With everything to gain, a growing number of companies are making changes to the way they do business thanks to academic input. Following are a number of tips and examples of some of activities that companies are pursuing:
Match your objectives with the right institution
. Once a company has defined its business development objectives, it must then identify those institutions with which it should engage. It is important for firms to make sure China and India are on their radar screens, as universities in these countries are emerging as bona fide contributors of innovation. But companies must have the wisdom to take advantage of what these and other universities have to offer.Leverage graduate students
. Every year, the 40-staff start-up, HiFiCom (disguised name) in Copenhagen, welcomes 20 graduate students from a local engineering school. Managers from the company also do sessions for the Master’s course, which enables them to spot good candidates to work with the company on their Master’s thesis. A few of these students are hired, and as a result of the constant flow of fresh talent and their ideas for new commercial offerings, the company has been growing steadily.Participate in collaborative research
. HP has more than 100 collaborations with universities worldwide. Many of these are with leading Chinese universities, such as Beijing and Tsinghua. The collaborative research is often focused on difficult issues, often related to long-term research. Even though the projects are often peripheral to HP’s business, they frequently result in the modification of the business development plans of specific business units.Buy licence or IP
. NovImmune, a Geneva-based company active in the area of therapeutic monoclonal antibodies to treat patients suffering from immune-related disorders, was founded in 1998 after obtaining a licence from the University of Geneva. With 70 staff, it is now profitable and relies on an array of collaborations for innovative discoveries to further develop its core activity of producing therapeutic monoclonal antibodies.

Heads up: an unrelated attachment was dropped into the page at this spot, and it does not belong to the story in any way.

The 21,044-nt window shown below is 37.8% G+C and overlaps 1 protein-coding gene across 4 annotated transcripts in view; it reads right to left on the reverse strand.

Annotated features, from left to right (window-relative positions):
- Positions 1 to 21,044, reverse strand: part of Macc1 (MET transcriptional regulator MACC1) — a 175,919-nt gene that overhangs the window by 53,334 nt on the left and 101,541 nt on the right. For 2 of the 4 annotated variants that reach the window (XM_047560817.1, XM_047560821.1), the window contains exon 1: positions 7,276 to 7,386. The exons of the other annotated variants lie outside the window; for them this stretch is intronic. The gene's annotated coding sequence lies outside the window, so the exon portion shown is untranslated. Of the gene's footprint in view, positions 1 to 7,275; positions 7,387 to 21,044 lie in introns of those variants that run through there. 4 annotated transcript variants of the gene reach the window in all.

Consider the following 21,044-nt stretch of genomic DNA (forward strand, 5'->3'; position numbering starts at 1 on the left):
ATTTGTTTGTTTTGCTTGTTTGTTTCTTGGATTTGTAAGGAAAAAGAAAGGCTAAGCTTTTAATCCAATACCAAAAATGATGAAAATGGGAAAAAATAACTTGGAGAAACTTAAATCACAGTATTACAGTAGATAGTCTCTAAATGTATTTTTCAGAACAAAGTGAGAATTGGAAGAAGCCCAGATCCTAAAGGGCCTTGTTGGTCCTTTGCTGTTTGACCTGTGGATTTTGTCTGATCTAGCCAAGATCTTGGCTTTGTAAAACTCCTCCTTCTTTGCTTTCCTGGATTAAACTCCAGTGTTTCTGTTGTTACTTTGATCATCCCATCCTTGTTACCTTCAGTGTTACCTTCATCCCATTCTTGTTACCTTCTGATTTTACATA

Create spin out companies.The University of Cambridge, which had five start-ups in 2009, has had several successful spin outs, including Metalysis, which has commercialized a technological process to produce high-value, specialist metals and alloys that are used in applications in the electronics, medical, marine, aerospace, chemical and defense sectors. The technology facilitates cheaper production with a significantly lower environmental footprint.
Beyond the financial returns, there are may other benefits of knowledge transfer for universities, businesses and society as a whole. For example, collaboration will help universities focus their research on the wider needs of society and industry. And it could also have a socio-economic impact in the form of new jobs, new companies and new products such as life-saving pharmaceuticals. It’s a win-win situation for all parties, and our future may depend on it!Georges Haour is Professor of Innovation and Technology Management at IMD. He teaches in the Driving Strategic Innovation program and in the MBA module on innovation & entrepreneurship. He acts as advisor to many companies.
[This article has been reproduced with permission from IMD, a leading business school based in Switzerland. http://www.imd.org]